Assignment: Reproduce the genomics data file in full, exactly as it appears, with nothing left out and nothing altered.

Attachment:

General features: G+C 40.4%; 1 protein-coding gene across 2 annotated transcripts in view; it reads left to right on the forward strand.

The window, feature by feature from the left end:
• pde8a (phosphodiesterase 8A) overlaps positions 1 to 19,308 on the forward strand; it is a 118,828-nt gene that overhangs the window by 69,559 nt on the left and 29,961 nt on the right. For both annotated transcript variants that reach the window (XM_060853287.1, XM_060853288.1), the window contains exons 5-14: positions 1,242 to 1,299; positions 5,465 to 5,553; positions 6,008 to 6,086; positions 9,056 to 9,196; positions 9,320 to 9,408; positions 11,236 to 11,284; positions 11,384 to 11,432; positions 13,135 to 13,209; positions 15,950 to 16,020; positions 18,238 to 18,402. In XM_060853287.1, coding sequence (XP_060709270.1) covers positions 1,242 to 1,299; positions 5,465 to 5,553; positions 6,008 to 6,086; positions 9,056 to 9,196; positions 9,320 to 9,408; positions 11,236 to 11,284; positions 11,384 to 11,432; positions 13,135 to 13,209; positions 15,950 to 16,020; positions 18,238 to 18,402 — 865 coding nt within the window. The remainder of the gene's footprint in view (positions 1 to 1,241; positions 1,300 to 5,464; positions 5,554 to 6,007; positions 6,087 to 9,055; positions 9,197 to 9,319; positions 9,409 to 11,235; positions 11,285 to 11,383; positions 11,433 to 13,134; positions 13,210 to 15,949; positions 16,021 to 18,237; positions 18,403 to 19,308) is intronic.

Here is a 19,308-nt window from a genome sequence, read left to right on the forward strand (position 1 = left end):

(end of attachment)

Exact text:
General features: G+C 40.4%; 1 protein-coding gene across 2 annotated transcripts in view; it reads left to right on the forward strand.

The window, feature by feature from the left end:
• pde8a (phosphodiesterase 8A) overlaps positions 1 to 19,308 on the forward strand; it is a 118,828-nt gene that overhangs the window by 69,559 nt on the left and 29,961 nt on the right. For both annotated transcript variants that reach the window (XM_060853287.1, XM_060853288.1), the window contains exons 5-14: positions 1,242 to 1,299; positions 5,465 to 5,553; positions 6,008 to 6,086; positions 9,056 to 9,196; positions 9,320 to 9,408; positions 11,236 to 11,284; positions 11,384 to 11,432; positions 13,135 to 13,209; positions 15,950 to 16,020; positions 18,238 to 18,402. In XM_060853287.1, coding sequence (XP_060709270.1) covers positions 1,242 to 1,299; positions 5,465 to 5,553; positions 6,008 to 6,086; positions 9,056 to 9,196; positions 9,320 to 9,408; positions 11,236 to 11,284; positions 11,384 to 11,432; positions 13,135 to 13,209; positions 15,950 to 16,020; positions 18,238 to 18,402 — 865 coding nt within the window. The remainder of the gene's footprint in view (positions 1 to 1,241; positions 1,300 to 5,464; positions 5,554 to 6,007; positions 6,087 to 9,055; positions 9,197 to 9,319; positions 9,409 to 11,235; positions 11,285 to 11,383; positions 11,433 to 13,134; positions 13,210 to 15,949; positions 16,021 to 18,237; positions 18,403 to 19,308) is intronic.

Here is a 19,308-nt window from a genome sequence, read left to right on the forward strand (position 1 = left end):